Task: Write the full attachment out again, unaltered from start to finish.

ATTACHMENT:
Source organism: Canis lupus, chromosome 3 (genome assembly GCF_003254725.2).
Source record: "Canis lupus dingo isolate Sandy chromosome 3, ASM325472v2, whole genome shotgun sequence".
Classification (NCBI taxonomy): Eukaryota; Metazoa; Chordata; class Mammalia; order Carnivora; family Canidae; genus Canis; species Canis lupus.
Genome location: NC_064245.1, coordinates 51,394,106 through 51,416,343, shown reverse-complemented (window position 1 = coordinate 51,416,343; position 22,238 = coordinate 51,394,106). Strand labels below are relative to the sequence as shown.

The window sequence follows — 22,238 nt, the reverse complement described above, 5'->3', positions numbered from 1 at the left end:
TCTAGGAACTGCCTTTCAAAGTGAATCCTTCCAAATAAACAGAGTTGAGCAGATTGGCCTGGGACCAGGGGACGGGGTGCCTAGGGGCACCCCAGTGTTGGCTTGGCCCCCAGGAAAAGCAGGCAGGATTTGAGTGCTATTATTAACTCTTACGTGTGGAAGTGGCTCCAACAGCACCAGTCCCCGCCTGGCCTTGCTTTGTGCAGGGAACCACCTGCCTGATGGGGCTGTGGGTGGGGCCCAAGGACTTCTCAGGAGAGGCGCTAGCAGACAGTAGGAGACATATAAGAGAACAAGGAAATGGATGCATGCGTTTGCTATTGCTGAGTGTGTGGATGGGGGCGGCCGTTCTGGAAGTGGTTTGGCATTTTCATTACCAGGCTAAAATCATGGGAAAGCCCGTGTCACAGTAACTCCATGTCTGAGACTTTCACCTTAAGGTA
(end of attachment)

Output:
Source organism: Canis lupus, chromosome 3 (genome assembly GCF_003254725.2).
Source record: "Canis lupus dingo isolate Sandy chromosome 3, ASM325472v2, whole genome shotgun sequence".
Classification (NCBI taxonomy): Eukaryota; Metazoa; Chordata; class Mammalia; order Carnivora; family Canidae; genus Canis; species Canis lupus.
Genome location: NC_064245.1, coordinates 51,394,106 through 51,416,343, shown reverse-complemented (window position 1 = coordinate 51,416,343; position 22,238 = coordinate 51,394,106). Strand labels below are relative to the sequence as shown.

The window sequence follows — 22,238 nt, the reverse complement described above, 5'->3', positions numbered from 1 at the left end:
TCTAGGAACTGCCTTTCAAAGTGAATCCTTCCAAATAAACAGAGTTGAGCAGATTGGCCTGGGACCAGGGGACGGGGTGCCTAGGGGCACCCCAGTGTTGGCTTGGCCCCCAGGAAAAGCAGGCAGGATTTGAGTGCTATTATTAACTCTTACGTGTGGAAGTGGCTCCAACAGCACCAGTCCCCGCCTGGCCTTGCTTTGTGCAGGGAACCACCTGCCTGATGGGGCTGTGGGTGGGGCCCAAGGACTTCTCAGGAGAGGCGCTAGCAGACAGTAGGAGACATATAAGAGAACAAGGAAATGGATGCATGCGTTTGCTATTGCTGAGTGTGTGGATGGGGGCGGCCGTTCTGGAAGTGGTTTGGCATTTTCATTACCAGGCTAAAATCATGGGAAAGCCCGTGTCACAGTAACTCCATGTCTGAGACTTTCACCTTAAGGTA